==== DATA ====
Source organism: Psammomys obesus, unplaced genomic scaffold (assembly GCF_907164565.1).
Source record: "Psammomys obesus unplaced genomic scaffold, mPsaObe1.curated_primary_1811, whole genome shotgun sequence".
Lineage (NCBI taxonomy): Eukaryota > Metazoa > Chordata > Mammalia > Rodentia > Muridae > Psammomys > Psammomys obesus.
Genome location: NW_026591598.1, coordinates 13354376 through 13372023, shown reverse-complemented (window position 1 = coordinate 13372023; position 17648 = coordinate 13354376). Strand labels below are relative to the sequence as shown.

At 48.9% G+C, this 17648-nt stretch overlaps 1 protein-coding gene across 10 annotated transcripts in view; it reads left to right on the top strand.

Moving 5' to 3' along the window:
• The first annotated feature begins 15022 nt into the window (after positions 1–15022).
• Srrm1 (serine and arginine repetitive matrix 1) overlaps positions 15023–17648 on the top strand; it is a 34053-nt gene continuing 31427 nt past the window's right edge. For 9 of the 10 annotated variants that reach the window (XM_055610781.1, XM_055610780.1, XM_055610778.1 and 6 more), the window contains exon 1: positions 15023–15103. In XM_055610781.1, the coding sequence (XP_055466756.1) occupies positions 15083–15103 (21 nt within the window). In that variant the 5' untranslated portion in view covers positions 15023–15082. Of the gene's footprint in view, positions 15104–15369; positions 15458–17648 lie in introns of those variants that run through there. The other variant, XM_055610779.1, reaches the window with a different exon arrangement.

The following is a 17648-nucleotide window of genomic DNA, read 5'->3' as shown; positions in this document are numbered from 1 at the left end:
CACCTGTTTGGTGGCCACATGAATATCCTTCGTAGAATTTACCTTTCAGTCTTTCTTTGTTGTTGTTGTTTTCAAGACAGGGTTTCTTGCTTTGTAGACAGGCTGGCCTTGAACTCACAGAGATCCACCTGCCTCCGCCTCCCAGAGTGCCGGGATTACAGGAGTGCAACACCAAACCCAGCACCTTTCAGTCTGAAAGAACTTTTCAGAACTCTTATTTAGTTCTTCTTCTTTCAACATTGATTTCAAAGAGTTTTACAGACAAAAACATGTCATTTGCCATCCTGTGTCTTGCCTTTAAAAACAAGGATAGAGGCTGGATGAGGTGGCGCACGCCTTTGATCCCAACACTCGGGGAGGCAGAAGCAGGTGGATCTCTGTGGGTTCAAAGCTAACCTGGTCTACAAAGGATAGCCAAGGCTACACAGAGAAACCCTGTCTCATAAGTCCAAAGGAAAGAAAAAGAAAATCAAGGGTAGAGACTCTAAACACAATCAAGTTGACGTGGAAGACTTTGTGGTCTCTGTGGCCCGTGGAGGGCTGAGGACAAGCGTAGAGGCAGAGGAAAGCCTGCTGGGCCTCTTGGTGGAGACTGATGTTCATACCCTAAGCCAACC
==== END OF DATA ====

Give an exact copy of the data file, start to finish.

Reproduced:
Source organism: Psammomys obesus, unplaced genomic scaffold (assembly GCF_907164565.1).
Source record: "Psammomys obesus unplaced genomic scaffold, mPsaObe1.curated_primary_1811, whole genome shotgun sequence".
Lineage (NCBI taxonomy): Eukaryota > Metazoa > Chordata > Mammalia > Rodentia > Muridae > Psammomys > Psammomys obesus.
Genome location: NW_026591598.1, coordinates 13354376 through 13372023, shown reverse-complemented (window position 1 = coordinate 13372023; position 17648 = coordinate 13354376). Strand labels below are relative to the sequence as shown.

At 48.9% G+C, this 17648-nt stretch overlaps 1 protein-coding gene across 10 annotated transcripts in view; it reads left to right on the top strand.

Moving 5' to 3' along the window:
• The first annotated feature begins 15022 nt into the window (after positions 1–15022).
• Srrm1 (serine and arginine repetitive matrix 1) overlaps positions 15023–17648 on the top strand; it is a 34053-nt gene continuing 31427 nt past the window's right edge. For 9 of the 10 annotated variants that reach the window (XM_055610781.1, XM_055610780.1, XM_055610778.1 and 6 more), the window contains exon 1: positions 15023–15103. In XM_055610781.1, the coding sequence (XP_055466756.1) occupies positions 15083–15103 (21 nt within the window). In that variant the 5' untranslated portion in view covers positions 15023–15082. Of the gene's footprint in view, positions 15104–15369; positions 15458–17648 lie in introns of those variants that run through there. The other variant, XM_055610779.1, reaches the window with a different exon arrangement.

The following is a 17648-nucleotide window of genomic DNA, read 5'->3' as shown; positions in this document are numbered from 1 at the left end:
CACCTGTTTGGTGGCCACATGAATATCCTTCGTAGAATTTACCTTTCAGTCTTTCTTTGTTGTTGTTGTTTTCAAGACAGGGTTTCTTGCTTTGTAGACAGGCTGGCCTTGAACTCACAGAGATCCACCTGCCTCCGCCTCCCAGAGTGCCGGGATTACAGGAGTGCAACACCAAACCCAGCACCTTTCAGTCTGAAAGAACTTTTCAGAACTCTTATTTAGTTCTTCTTCTTTCAACATTGATTTCAAAGAGTTTTACAGACAAAAACATGTCATTTGCCATCCTGTGTCTTGCCTTTAAAAACAAGGATAGAGGCTGGATGAGGTGGCGCACGCCTTTGATCCCAACACTCGGGGAGGCAGAAGCAGGTGGATCTCTGTGGGTTCAAAGCTAACCTGGTCTACAAAGGATAGCCAAGGCTACACAGAGAAACCCTGTCTCATAAGTCCAAAGGAAAGAAAAAGAAAATCAAGGGTAGAGACTCTAAACACAATCAAGTTGACGTGGAAGACTTTGTGGTCTCTGTGGCCCGTGGAGGGCTGAGGACAAGCGTAGAGGCAGAGGAAAGCCTGCTGGGCCTCTTGGTGGAGACTGATGTTCATACCCTAAGCCAACC